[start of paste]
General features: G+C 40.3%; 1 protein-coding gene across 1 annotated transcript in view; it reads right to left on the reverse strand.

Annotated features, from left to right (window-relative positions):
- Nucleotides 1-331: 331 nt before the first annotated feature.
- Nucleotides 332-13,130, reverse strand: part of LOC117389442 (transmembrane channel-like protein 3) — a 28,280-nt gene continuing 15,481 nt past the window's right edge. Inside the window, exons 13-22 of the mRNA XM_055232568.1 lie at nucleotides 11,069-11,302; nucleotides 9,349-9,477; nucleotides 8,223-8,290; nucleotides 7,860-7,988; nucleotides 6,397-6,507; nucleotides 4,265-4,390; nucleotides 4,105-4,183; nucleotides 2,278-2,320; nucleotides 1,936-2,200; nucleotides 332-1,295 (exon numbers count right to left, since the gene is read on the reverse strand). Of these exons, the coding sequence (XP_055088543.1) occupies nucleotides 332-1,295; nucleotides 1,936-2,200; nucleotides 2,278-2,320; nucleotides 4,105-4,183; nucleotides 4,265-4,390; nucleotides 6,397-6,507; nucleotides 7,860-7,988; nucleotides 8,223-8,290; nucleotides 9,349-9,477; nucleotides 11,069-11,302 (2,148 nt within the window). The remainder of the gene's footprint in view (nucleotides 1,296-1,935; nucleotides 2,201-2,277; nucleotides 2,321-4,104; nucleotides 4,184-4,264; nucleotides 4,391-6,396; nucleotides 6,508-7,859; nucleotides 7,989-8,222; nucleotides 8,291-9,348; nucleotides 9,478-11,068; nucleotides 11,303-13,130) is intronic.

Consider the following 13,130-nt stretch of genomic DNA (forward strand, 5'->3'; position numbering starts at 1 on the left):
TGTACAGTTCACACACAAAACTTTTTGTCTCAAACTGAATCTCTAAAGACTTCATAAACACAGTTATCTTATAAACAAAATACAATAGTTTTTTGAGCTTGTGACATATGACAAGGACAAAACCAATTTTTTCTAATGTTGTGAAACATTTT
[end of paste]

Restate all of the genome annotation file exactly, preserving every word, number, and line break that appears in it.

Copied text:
General features: G+C 40.3%; 1 protein-coding gene across 1 annotated transcript in view; it reads right to left on the reverse strand.

Annotated features, from left to right (window-relative positions):
- Nucleotides 1-331: 331 nt before the first annotated feature.
- Nucleotides 332-13,130, reverse strand: part of LOC117389442 (transmembrane channel-like protein 3) — a 28,280-nt gene continuing 15,481 nt past the window's right edge. Inside the window, exons 13-22 of the mRNA XM_055232568.1 lie at nucleotides 11,069-11,302; nucleotides 9,349-9,477; nucleotides 8,223-8,290; nucleotides 7,860-7,988; nucleotides 6,397-6,507; nucleotides 4,265-4,390; nucleotides 4,105-4,183; nucleotides 2,278-2,320; nucleotides 1,936-2,200; nucleotides 332-1,295 (exon numbers count right to left, since the gene is read on the reverse strand). Of these exons, the coding sequence (XP_055088543.1) occupies nucleotides 332-1,295; nucleotides 1,936-2,200; nucleotides 2,278-2,320; nucleotides 4,105-4,183; nucleotides 4,265-4,390; nucleotides 6,397-6,507; nucleotides 7,860-7,988; nucleotides 8,223-8,290; nucleotides 9,349-9,477; nucleotides 11,069-11,302 (2,148 nt within the window). The remainder of the gene's footprint in view (nucleotides 1,296-1,935; nucleotides 2,201-2,277; nucleotides 2,321-4,104; nucleotides 4,184-4,264; nucleotides 4,391-6,396; nucleotides 6,508-7,859; nucleotides 7,989-8,222; nucleotides 8,291-9,348; nucleotides 9,478-11,068; nucleotides 11,303-13,130) is intronic.

Consider the following 13,130-nt stretch of genomic DNA (forward strand, 5'->3'; position numbering starts at 1 on the left):
TGTACAGTTCACACACAAAACTTTTTGTCTCAAACTGAATCTCTAAAGACTTCATAAACACAGTTATCTTATAAACAAAATACAATAGTTTTTTGAGCTTGTGACATATGACAAGGACAAAACCAATTTTTTCTAATGTTGTGAAACATTTT